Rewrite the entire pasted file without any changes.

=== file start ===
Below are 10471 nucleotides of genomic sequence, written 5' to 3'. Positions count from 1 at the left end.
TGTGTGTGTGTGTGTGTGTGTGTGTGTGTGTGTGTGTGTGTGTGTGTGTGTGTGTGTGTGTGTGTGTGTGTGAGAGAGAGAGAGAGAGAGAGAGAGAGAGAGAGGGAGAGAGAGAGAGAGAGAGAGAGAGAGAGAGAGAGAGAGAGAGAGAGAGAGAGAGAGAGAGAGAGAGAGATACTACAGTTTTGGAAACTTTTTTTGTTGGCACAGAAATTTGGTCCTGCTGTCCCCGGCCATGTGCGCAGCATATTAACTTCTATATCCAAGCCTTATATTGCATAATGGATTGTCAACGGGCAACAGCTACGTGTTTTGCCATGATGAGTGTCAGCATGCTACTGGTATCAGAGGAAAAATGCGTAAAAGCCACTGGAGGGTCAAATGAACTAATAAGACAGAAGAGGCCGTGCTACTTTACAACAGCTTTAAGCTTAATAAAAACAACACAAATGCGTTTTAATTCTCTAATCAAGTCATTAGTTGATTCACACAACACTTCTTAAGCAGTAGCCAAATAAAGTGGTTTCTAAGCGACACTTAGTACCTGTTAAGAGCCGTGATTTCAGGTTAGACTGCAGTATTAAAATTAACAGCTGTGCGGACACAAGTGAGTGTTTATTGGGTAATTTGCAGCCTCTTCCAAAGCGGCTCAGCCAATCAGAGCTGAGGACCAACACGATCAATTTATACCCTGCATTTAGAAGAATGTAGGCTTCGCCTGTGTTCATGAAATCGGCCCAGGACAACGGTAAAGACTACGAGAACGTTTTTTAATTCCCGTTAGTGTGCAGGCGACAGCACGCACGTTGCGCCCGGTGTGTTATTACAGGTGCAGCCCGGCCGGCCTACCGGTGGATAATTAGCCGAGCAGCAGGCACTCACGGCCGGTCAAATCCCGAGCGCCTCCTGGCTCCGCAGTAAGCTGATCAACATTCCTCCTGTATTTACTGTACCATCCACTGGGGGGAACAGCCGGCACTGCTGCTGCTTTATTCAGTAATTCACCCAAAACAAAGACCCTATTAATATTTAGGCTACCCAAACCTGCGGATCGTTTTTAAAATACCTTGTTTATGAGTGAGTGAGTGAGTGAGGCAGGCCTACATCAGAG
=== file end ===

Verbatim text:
Below are 10471 nucleotides of genomic sequence, written 5' to 3'. Positions count from 1 at the left end.
TGTGTGTGTGTGTGTGTGTGTGTGTGTGTGTGTGTGTGTGTGTGTGTGTGTGTGTGTGTGTGTGTGTGTGTGAGAGAGAGAGAGAGAGAGAGAGAGAGAGAGAGGGAGAGAGAGAGAGAGAGAGAGAGAGAGAGAGAGAGAGAGAGAGAGAGAGAGAGAGAGAGAGAGAGAGAGATACTACAGTTTTGGAAACTTTTTTTGTTGGCACAGAAATTTGGTCCTGCTGTCCCCGGCCATGTGCGCAGCATATTAACTTCTATATCCAAGCCTTATATTGCATAATGGATTGTCAACGGGCAACAGCTACGTGTTTTGCCATGATGAGTGTCAGCATGCTACTGGTATCAGAGGAAAAATGCGTAAAAGCCACTGGAGGGTCAAATGAACTAATAAGACAGAAGAGGCCGTGCTACTTTACAACAGCTTTAAGCTTAATAAAAACAACACAAATGCGTTTTAATTCTCTAATCAAGTCATTAGTTGATTCACACAACACTTCTTAAGCAGTAGCCAAATAAAGTGGTTTCTAAGCGACACTTAGTACCTGTTAAGAGCCGTGATTTCAGGTTAGACTGCAGTATTAAAATTAACAGCTGTGCGGACACAAGTGAGTGTTTATTGGGTAATTTGCAGCCTCTTCCAAAGCGGCTCAGCCAATCAGAGCTGAGGACCAACACGATCAATTTATACCCTGCATTTAGAAGAATGTAGGCTTCGCCTGTGTTCATGAAATCGGCCCAGGACAACGGTAAAGACTACGAGAACGTTTTTTAATTCCCGTTAGTGTGCAGGCGACAGCACGCACGTTGCGCCCGGTGTGTTATTACAGGTGCAGCCCGGCCGGCCTACCGGTGGATAATTAGCCGAGCAGCAGGCACTCACGGCCGGTCAAATCCCGAGCGCCTCCTGGCTCCGCAGTAAGCTGATCAACATTCCTCCTGTATTTACTGTACCATCCACTGGGGGGAACAGCCGGCACTGCTGCTGCTTTATTCAGTAATTCACCCAAAACAAAGACCCTATTAATATTTAGGCTACCCAAACCTGCGGATCGTTTTTAAAATACCTTGTTTATGAGTGAGTGAGTGAGTGAGGCAGGCCTACATCAGAG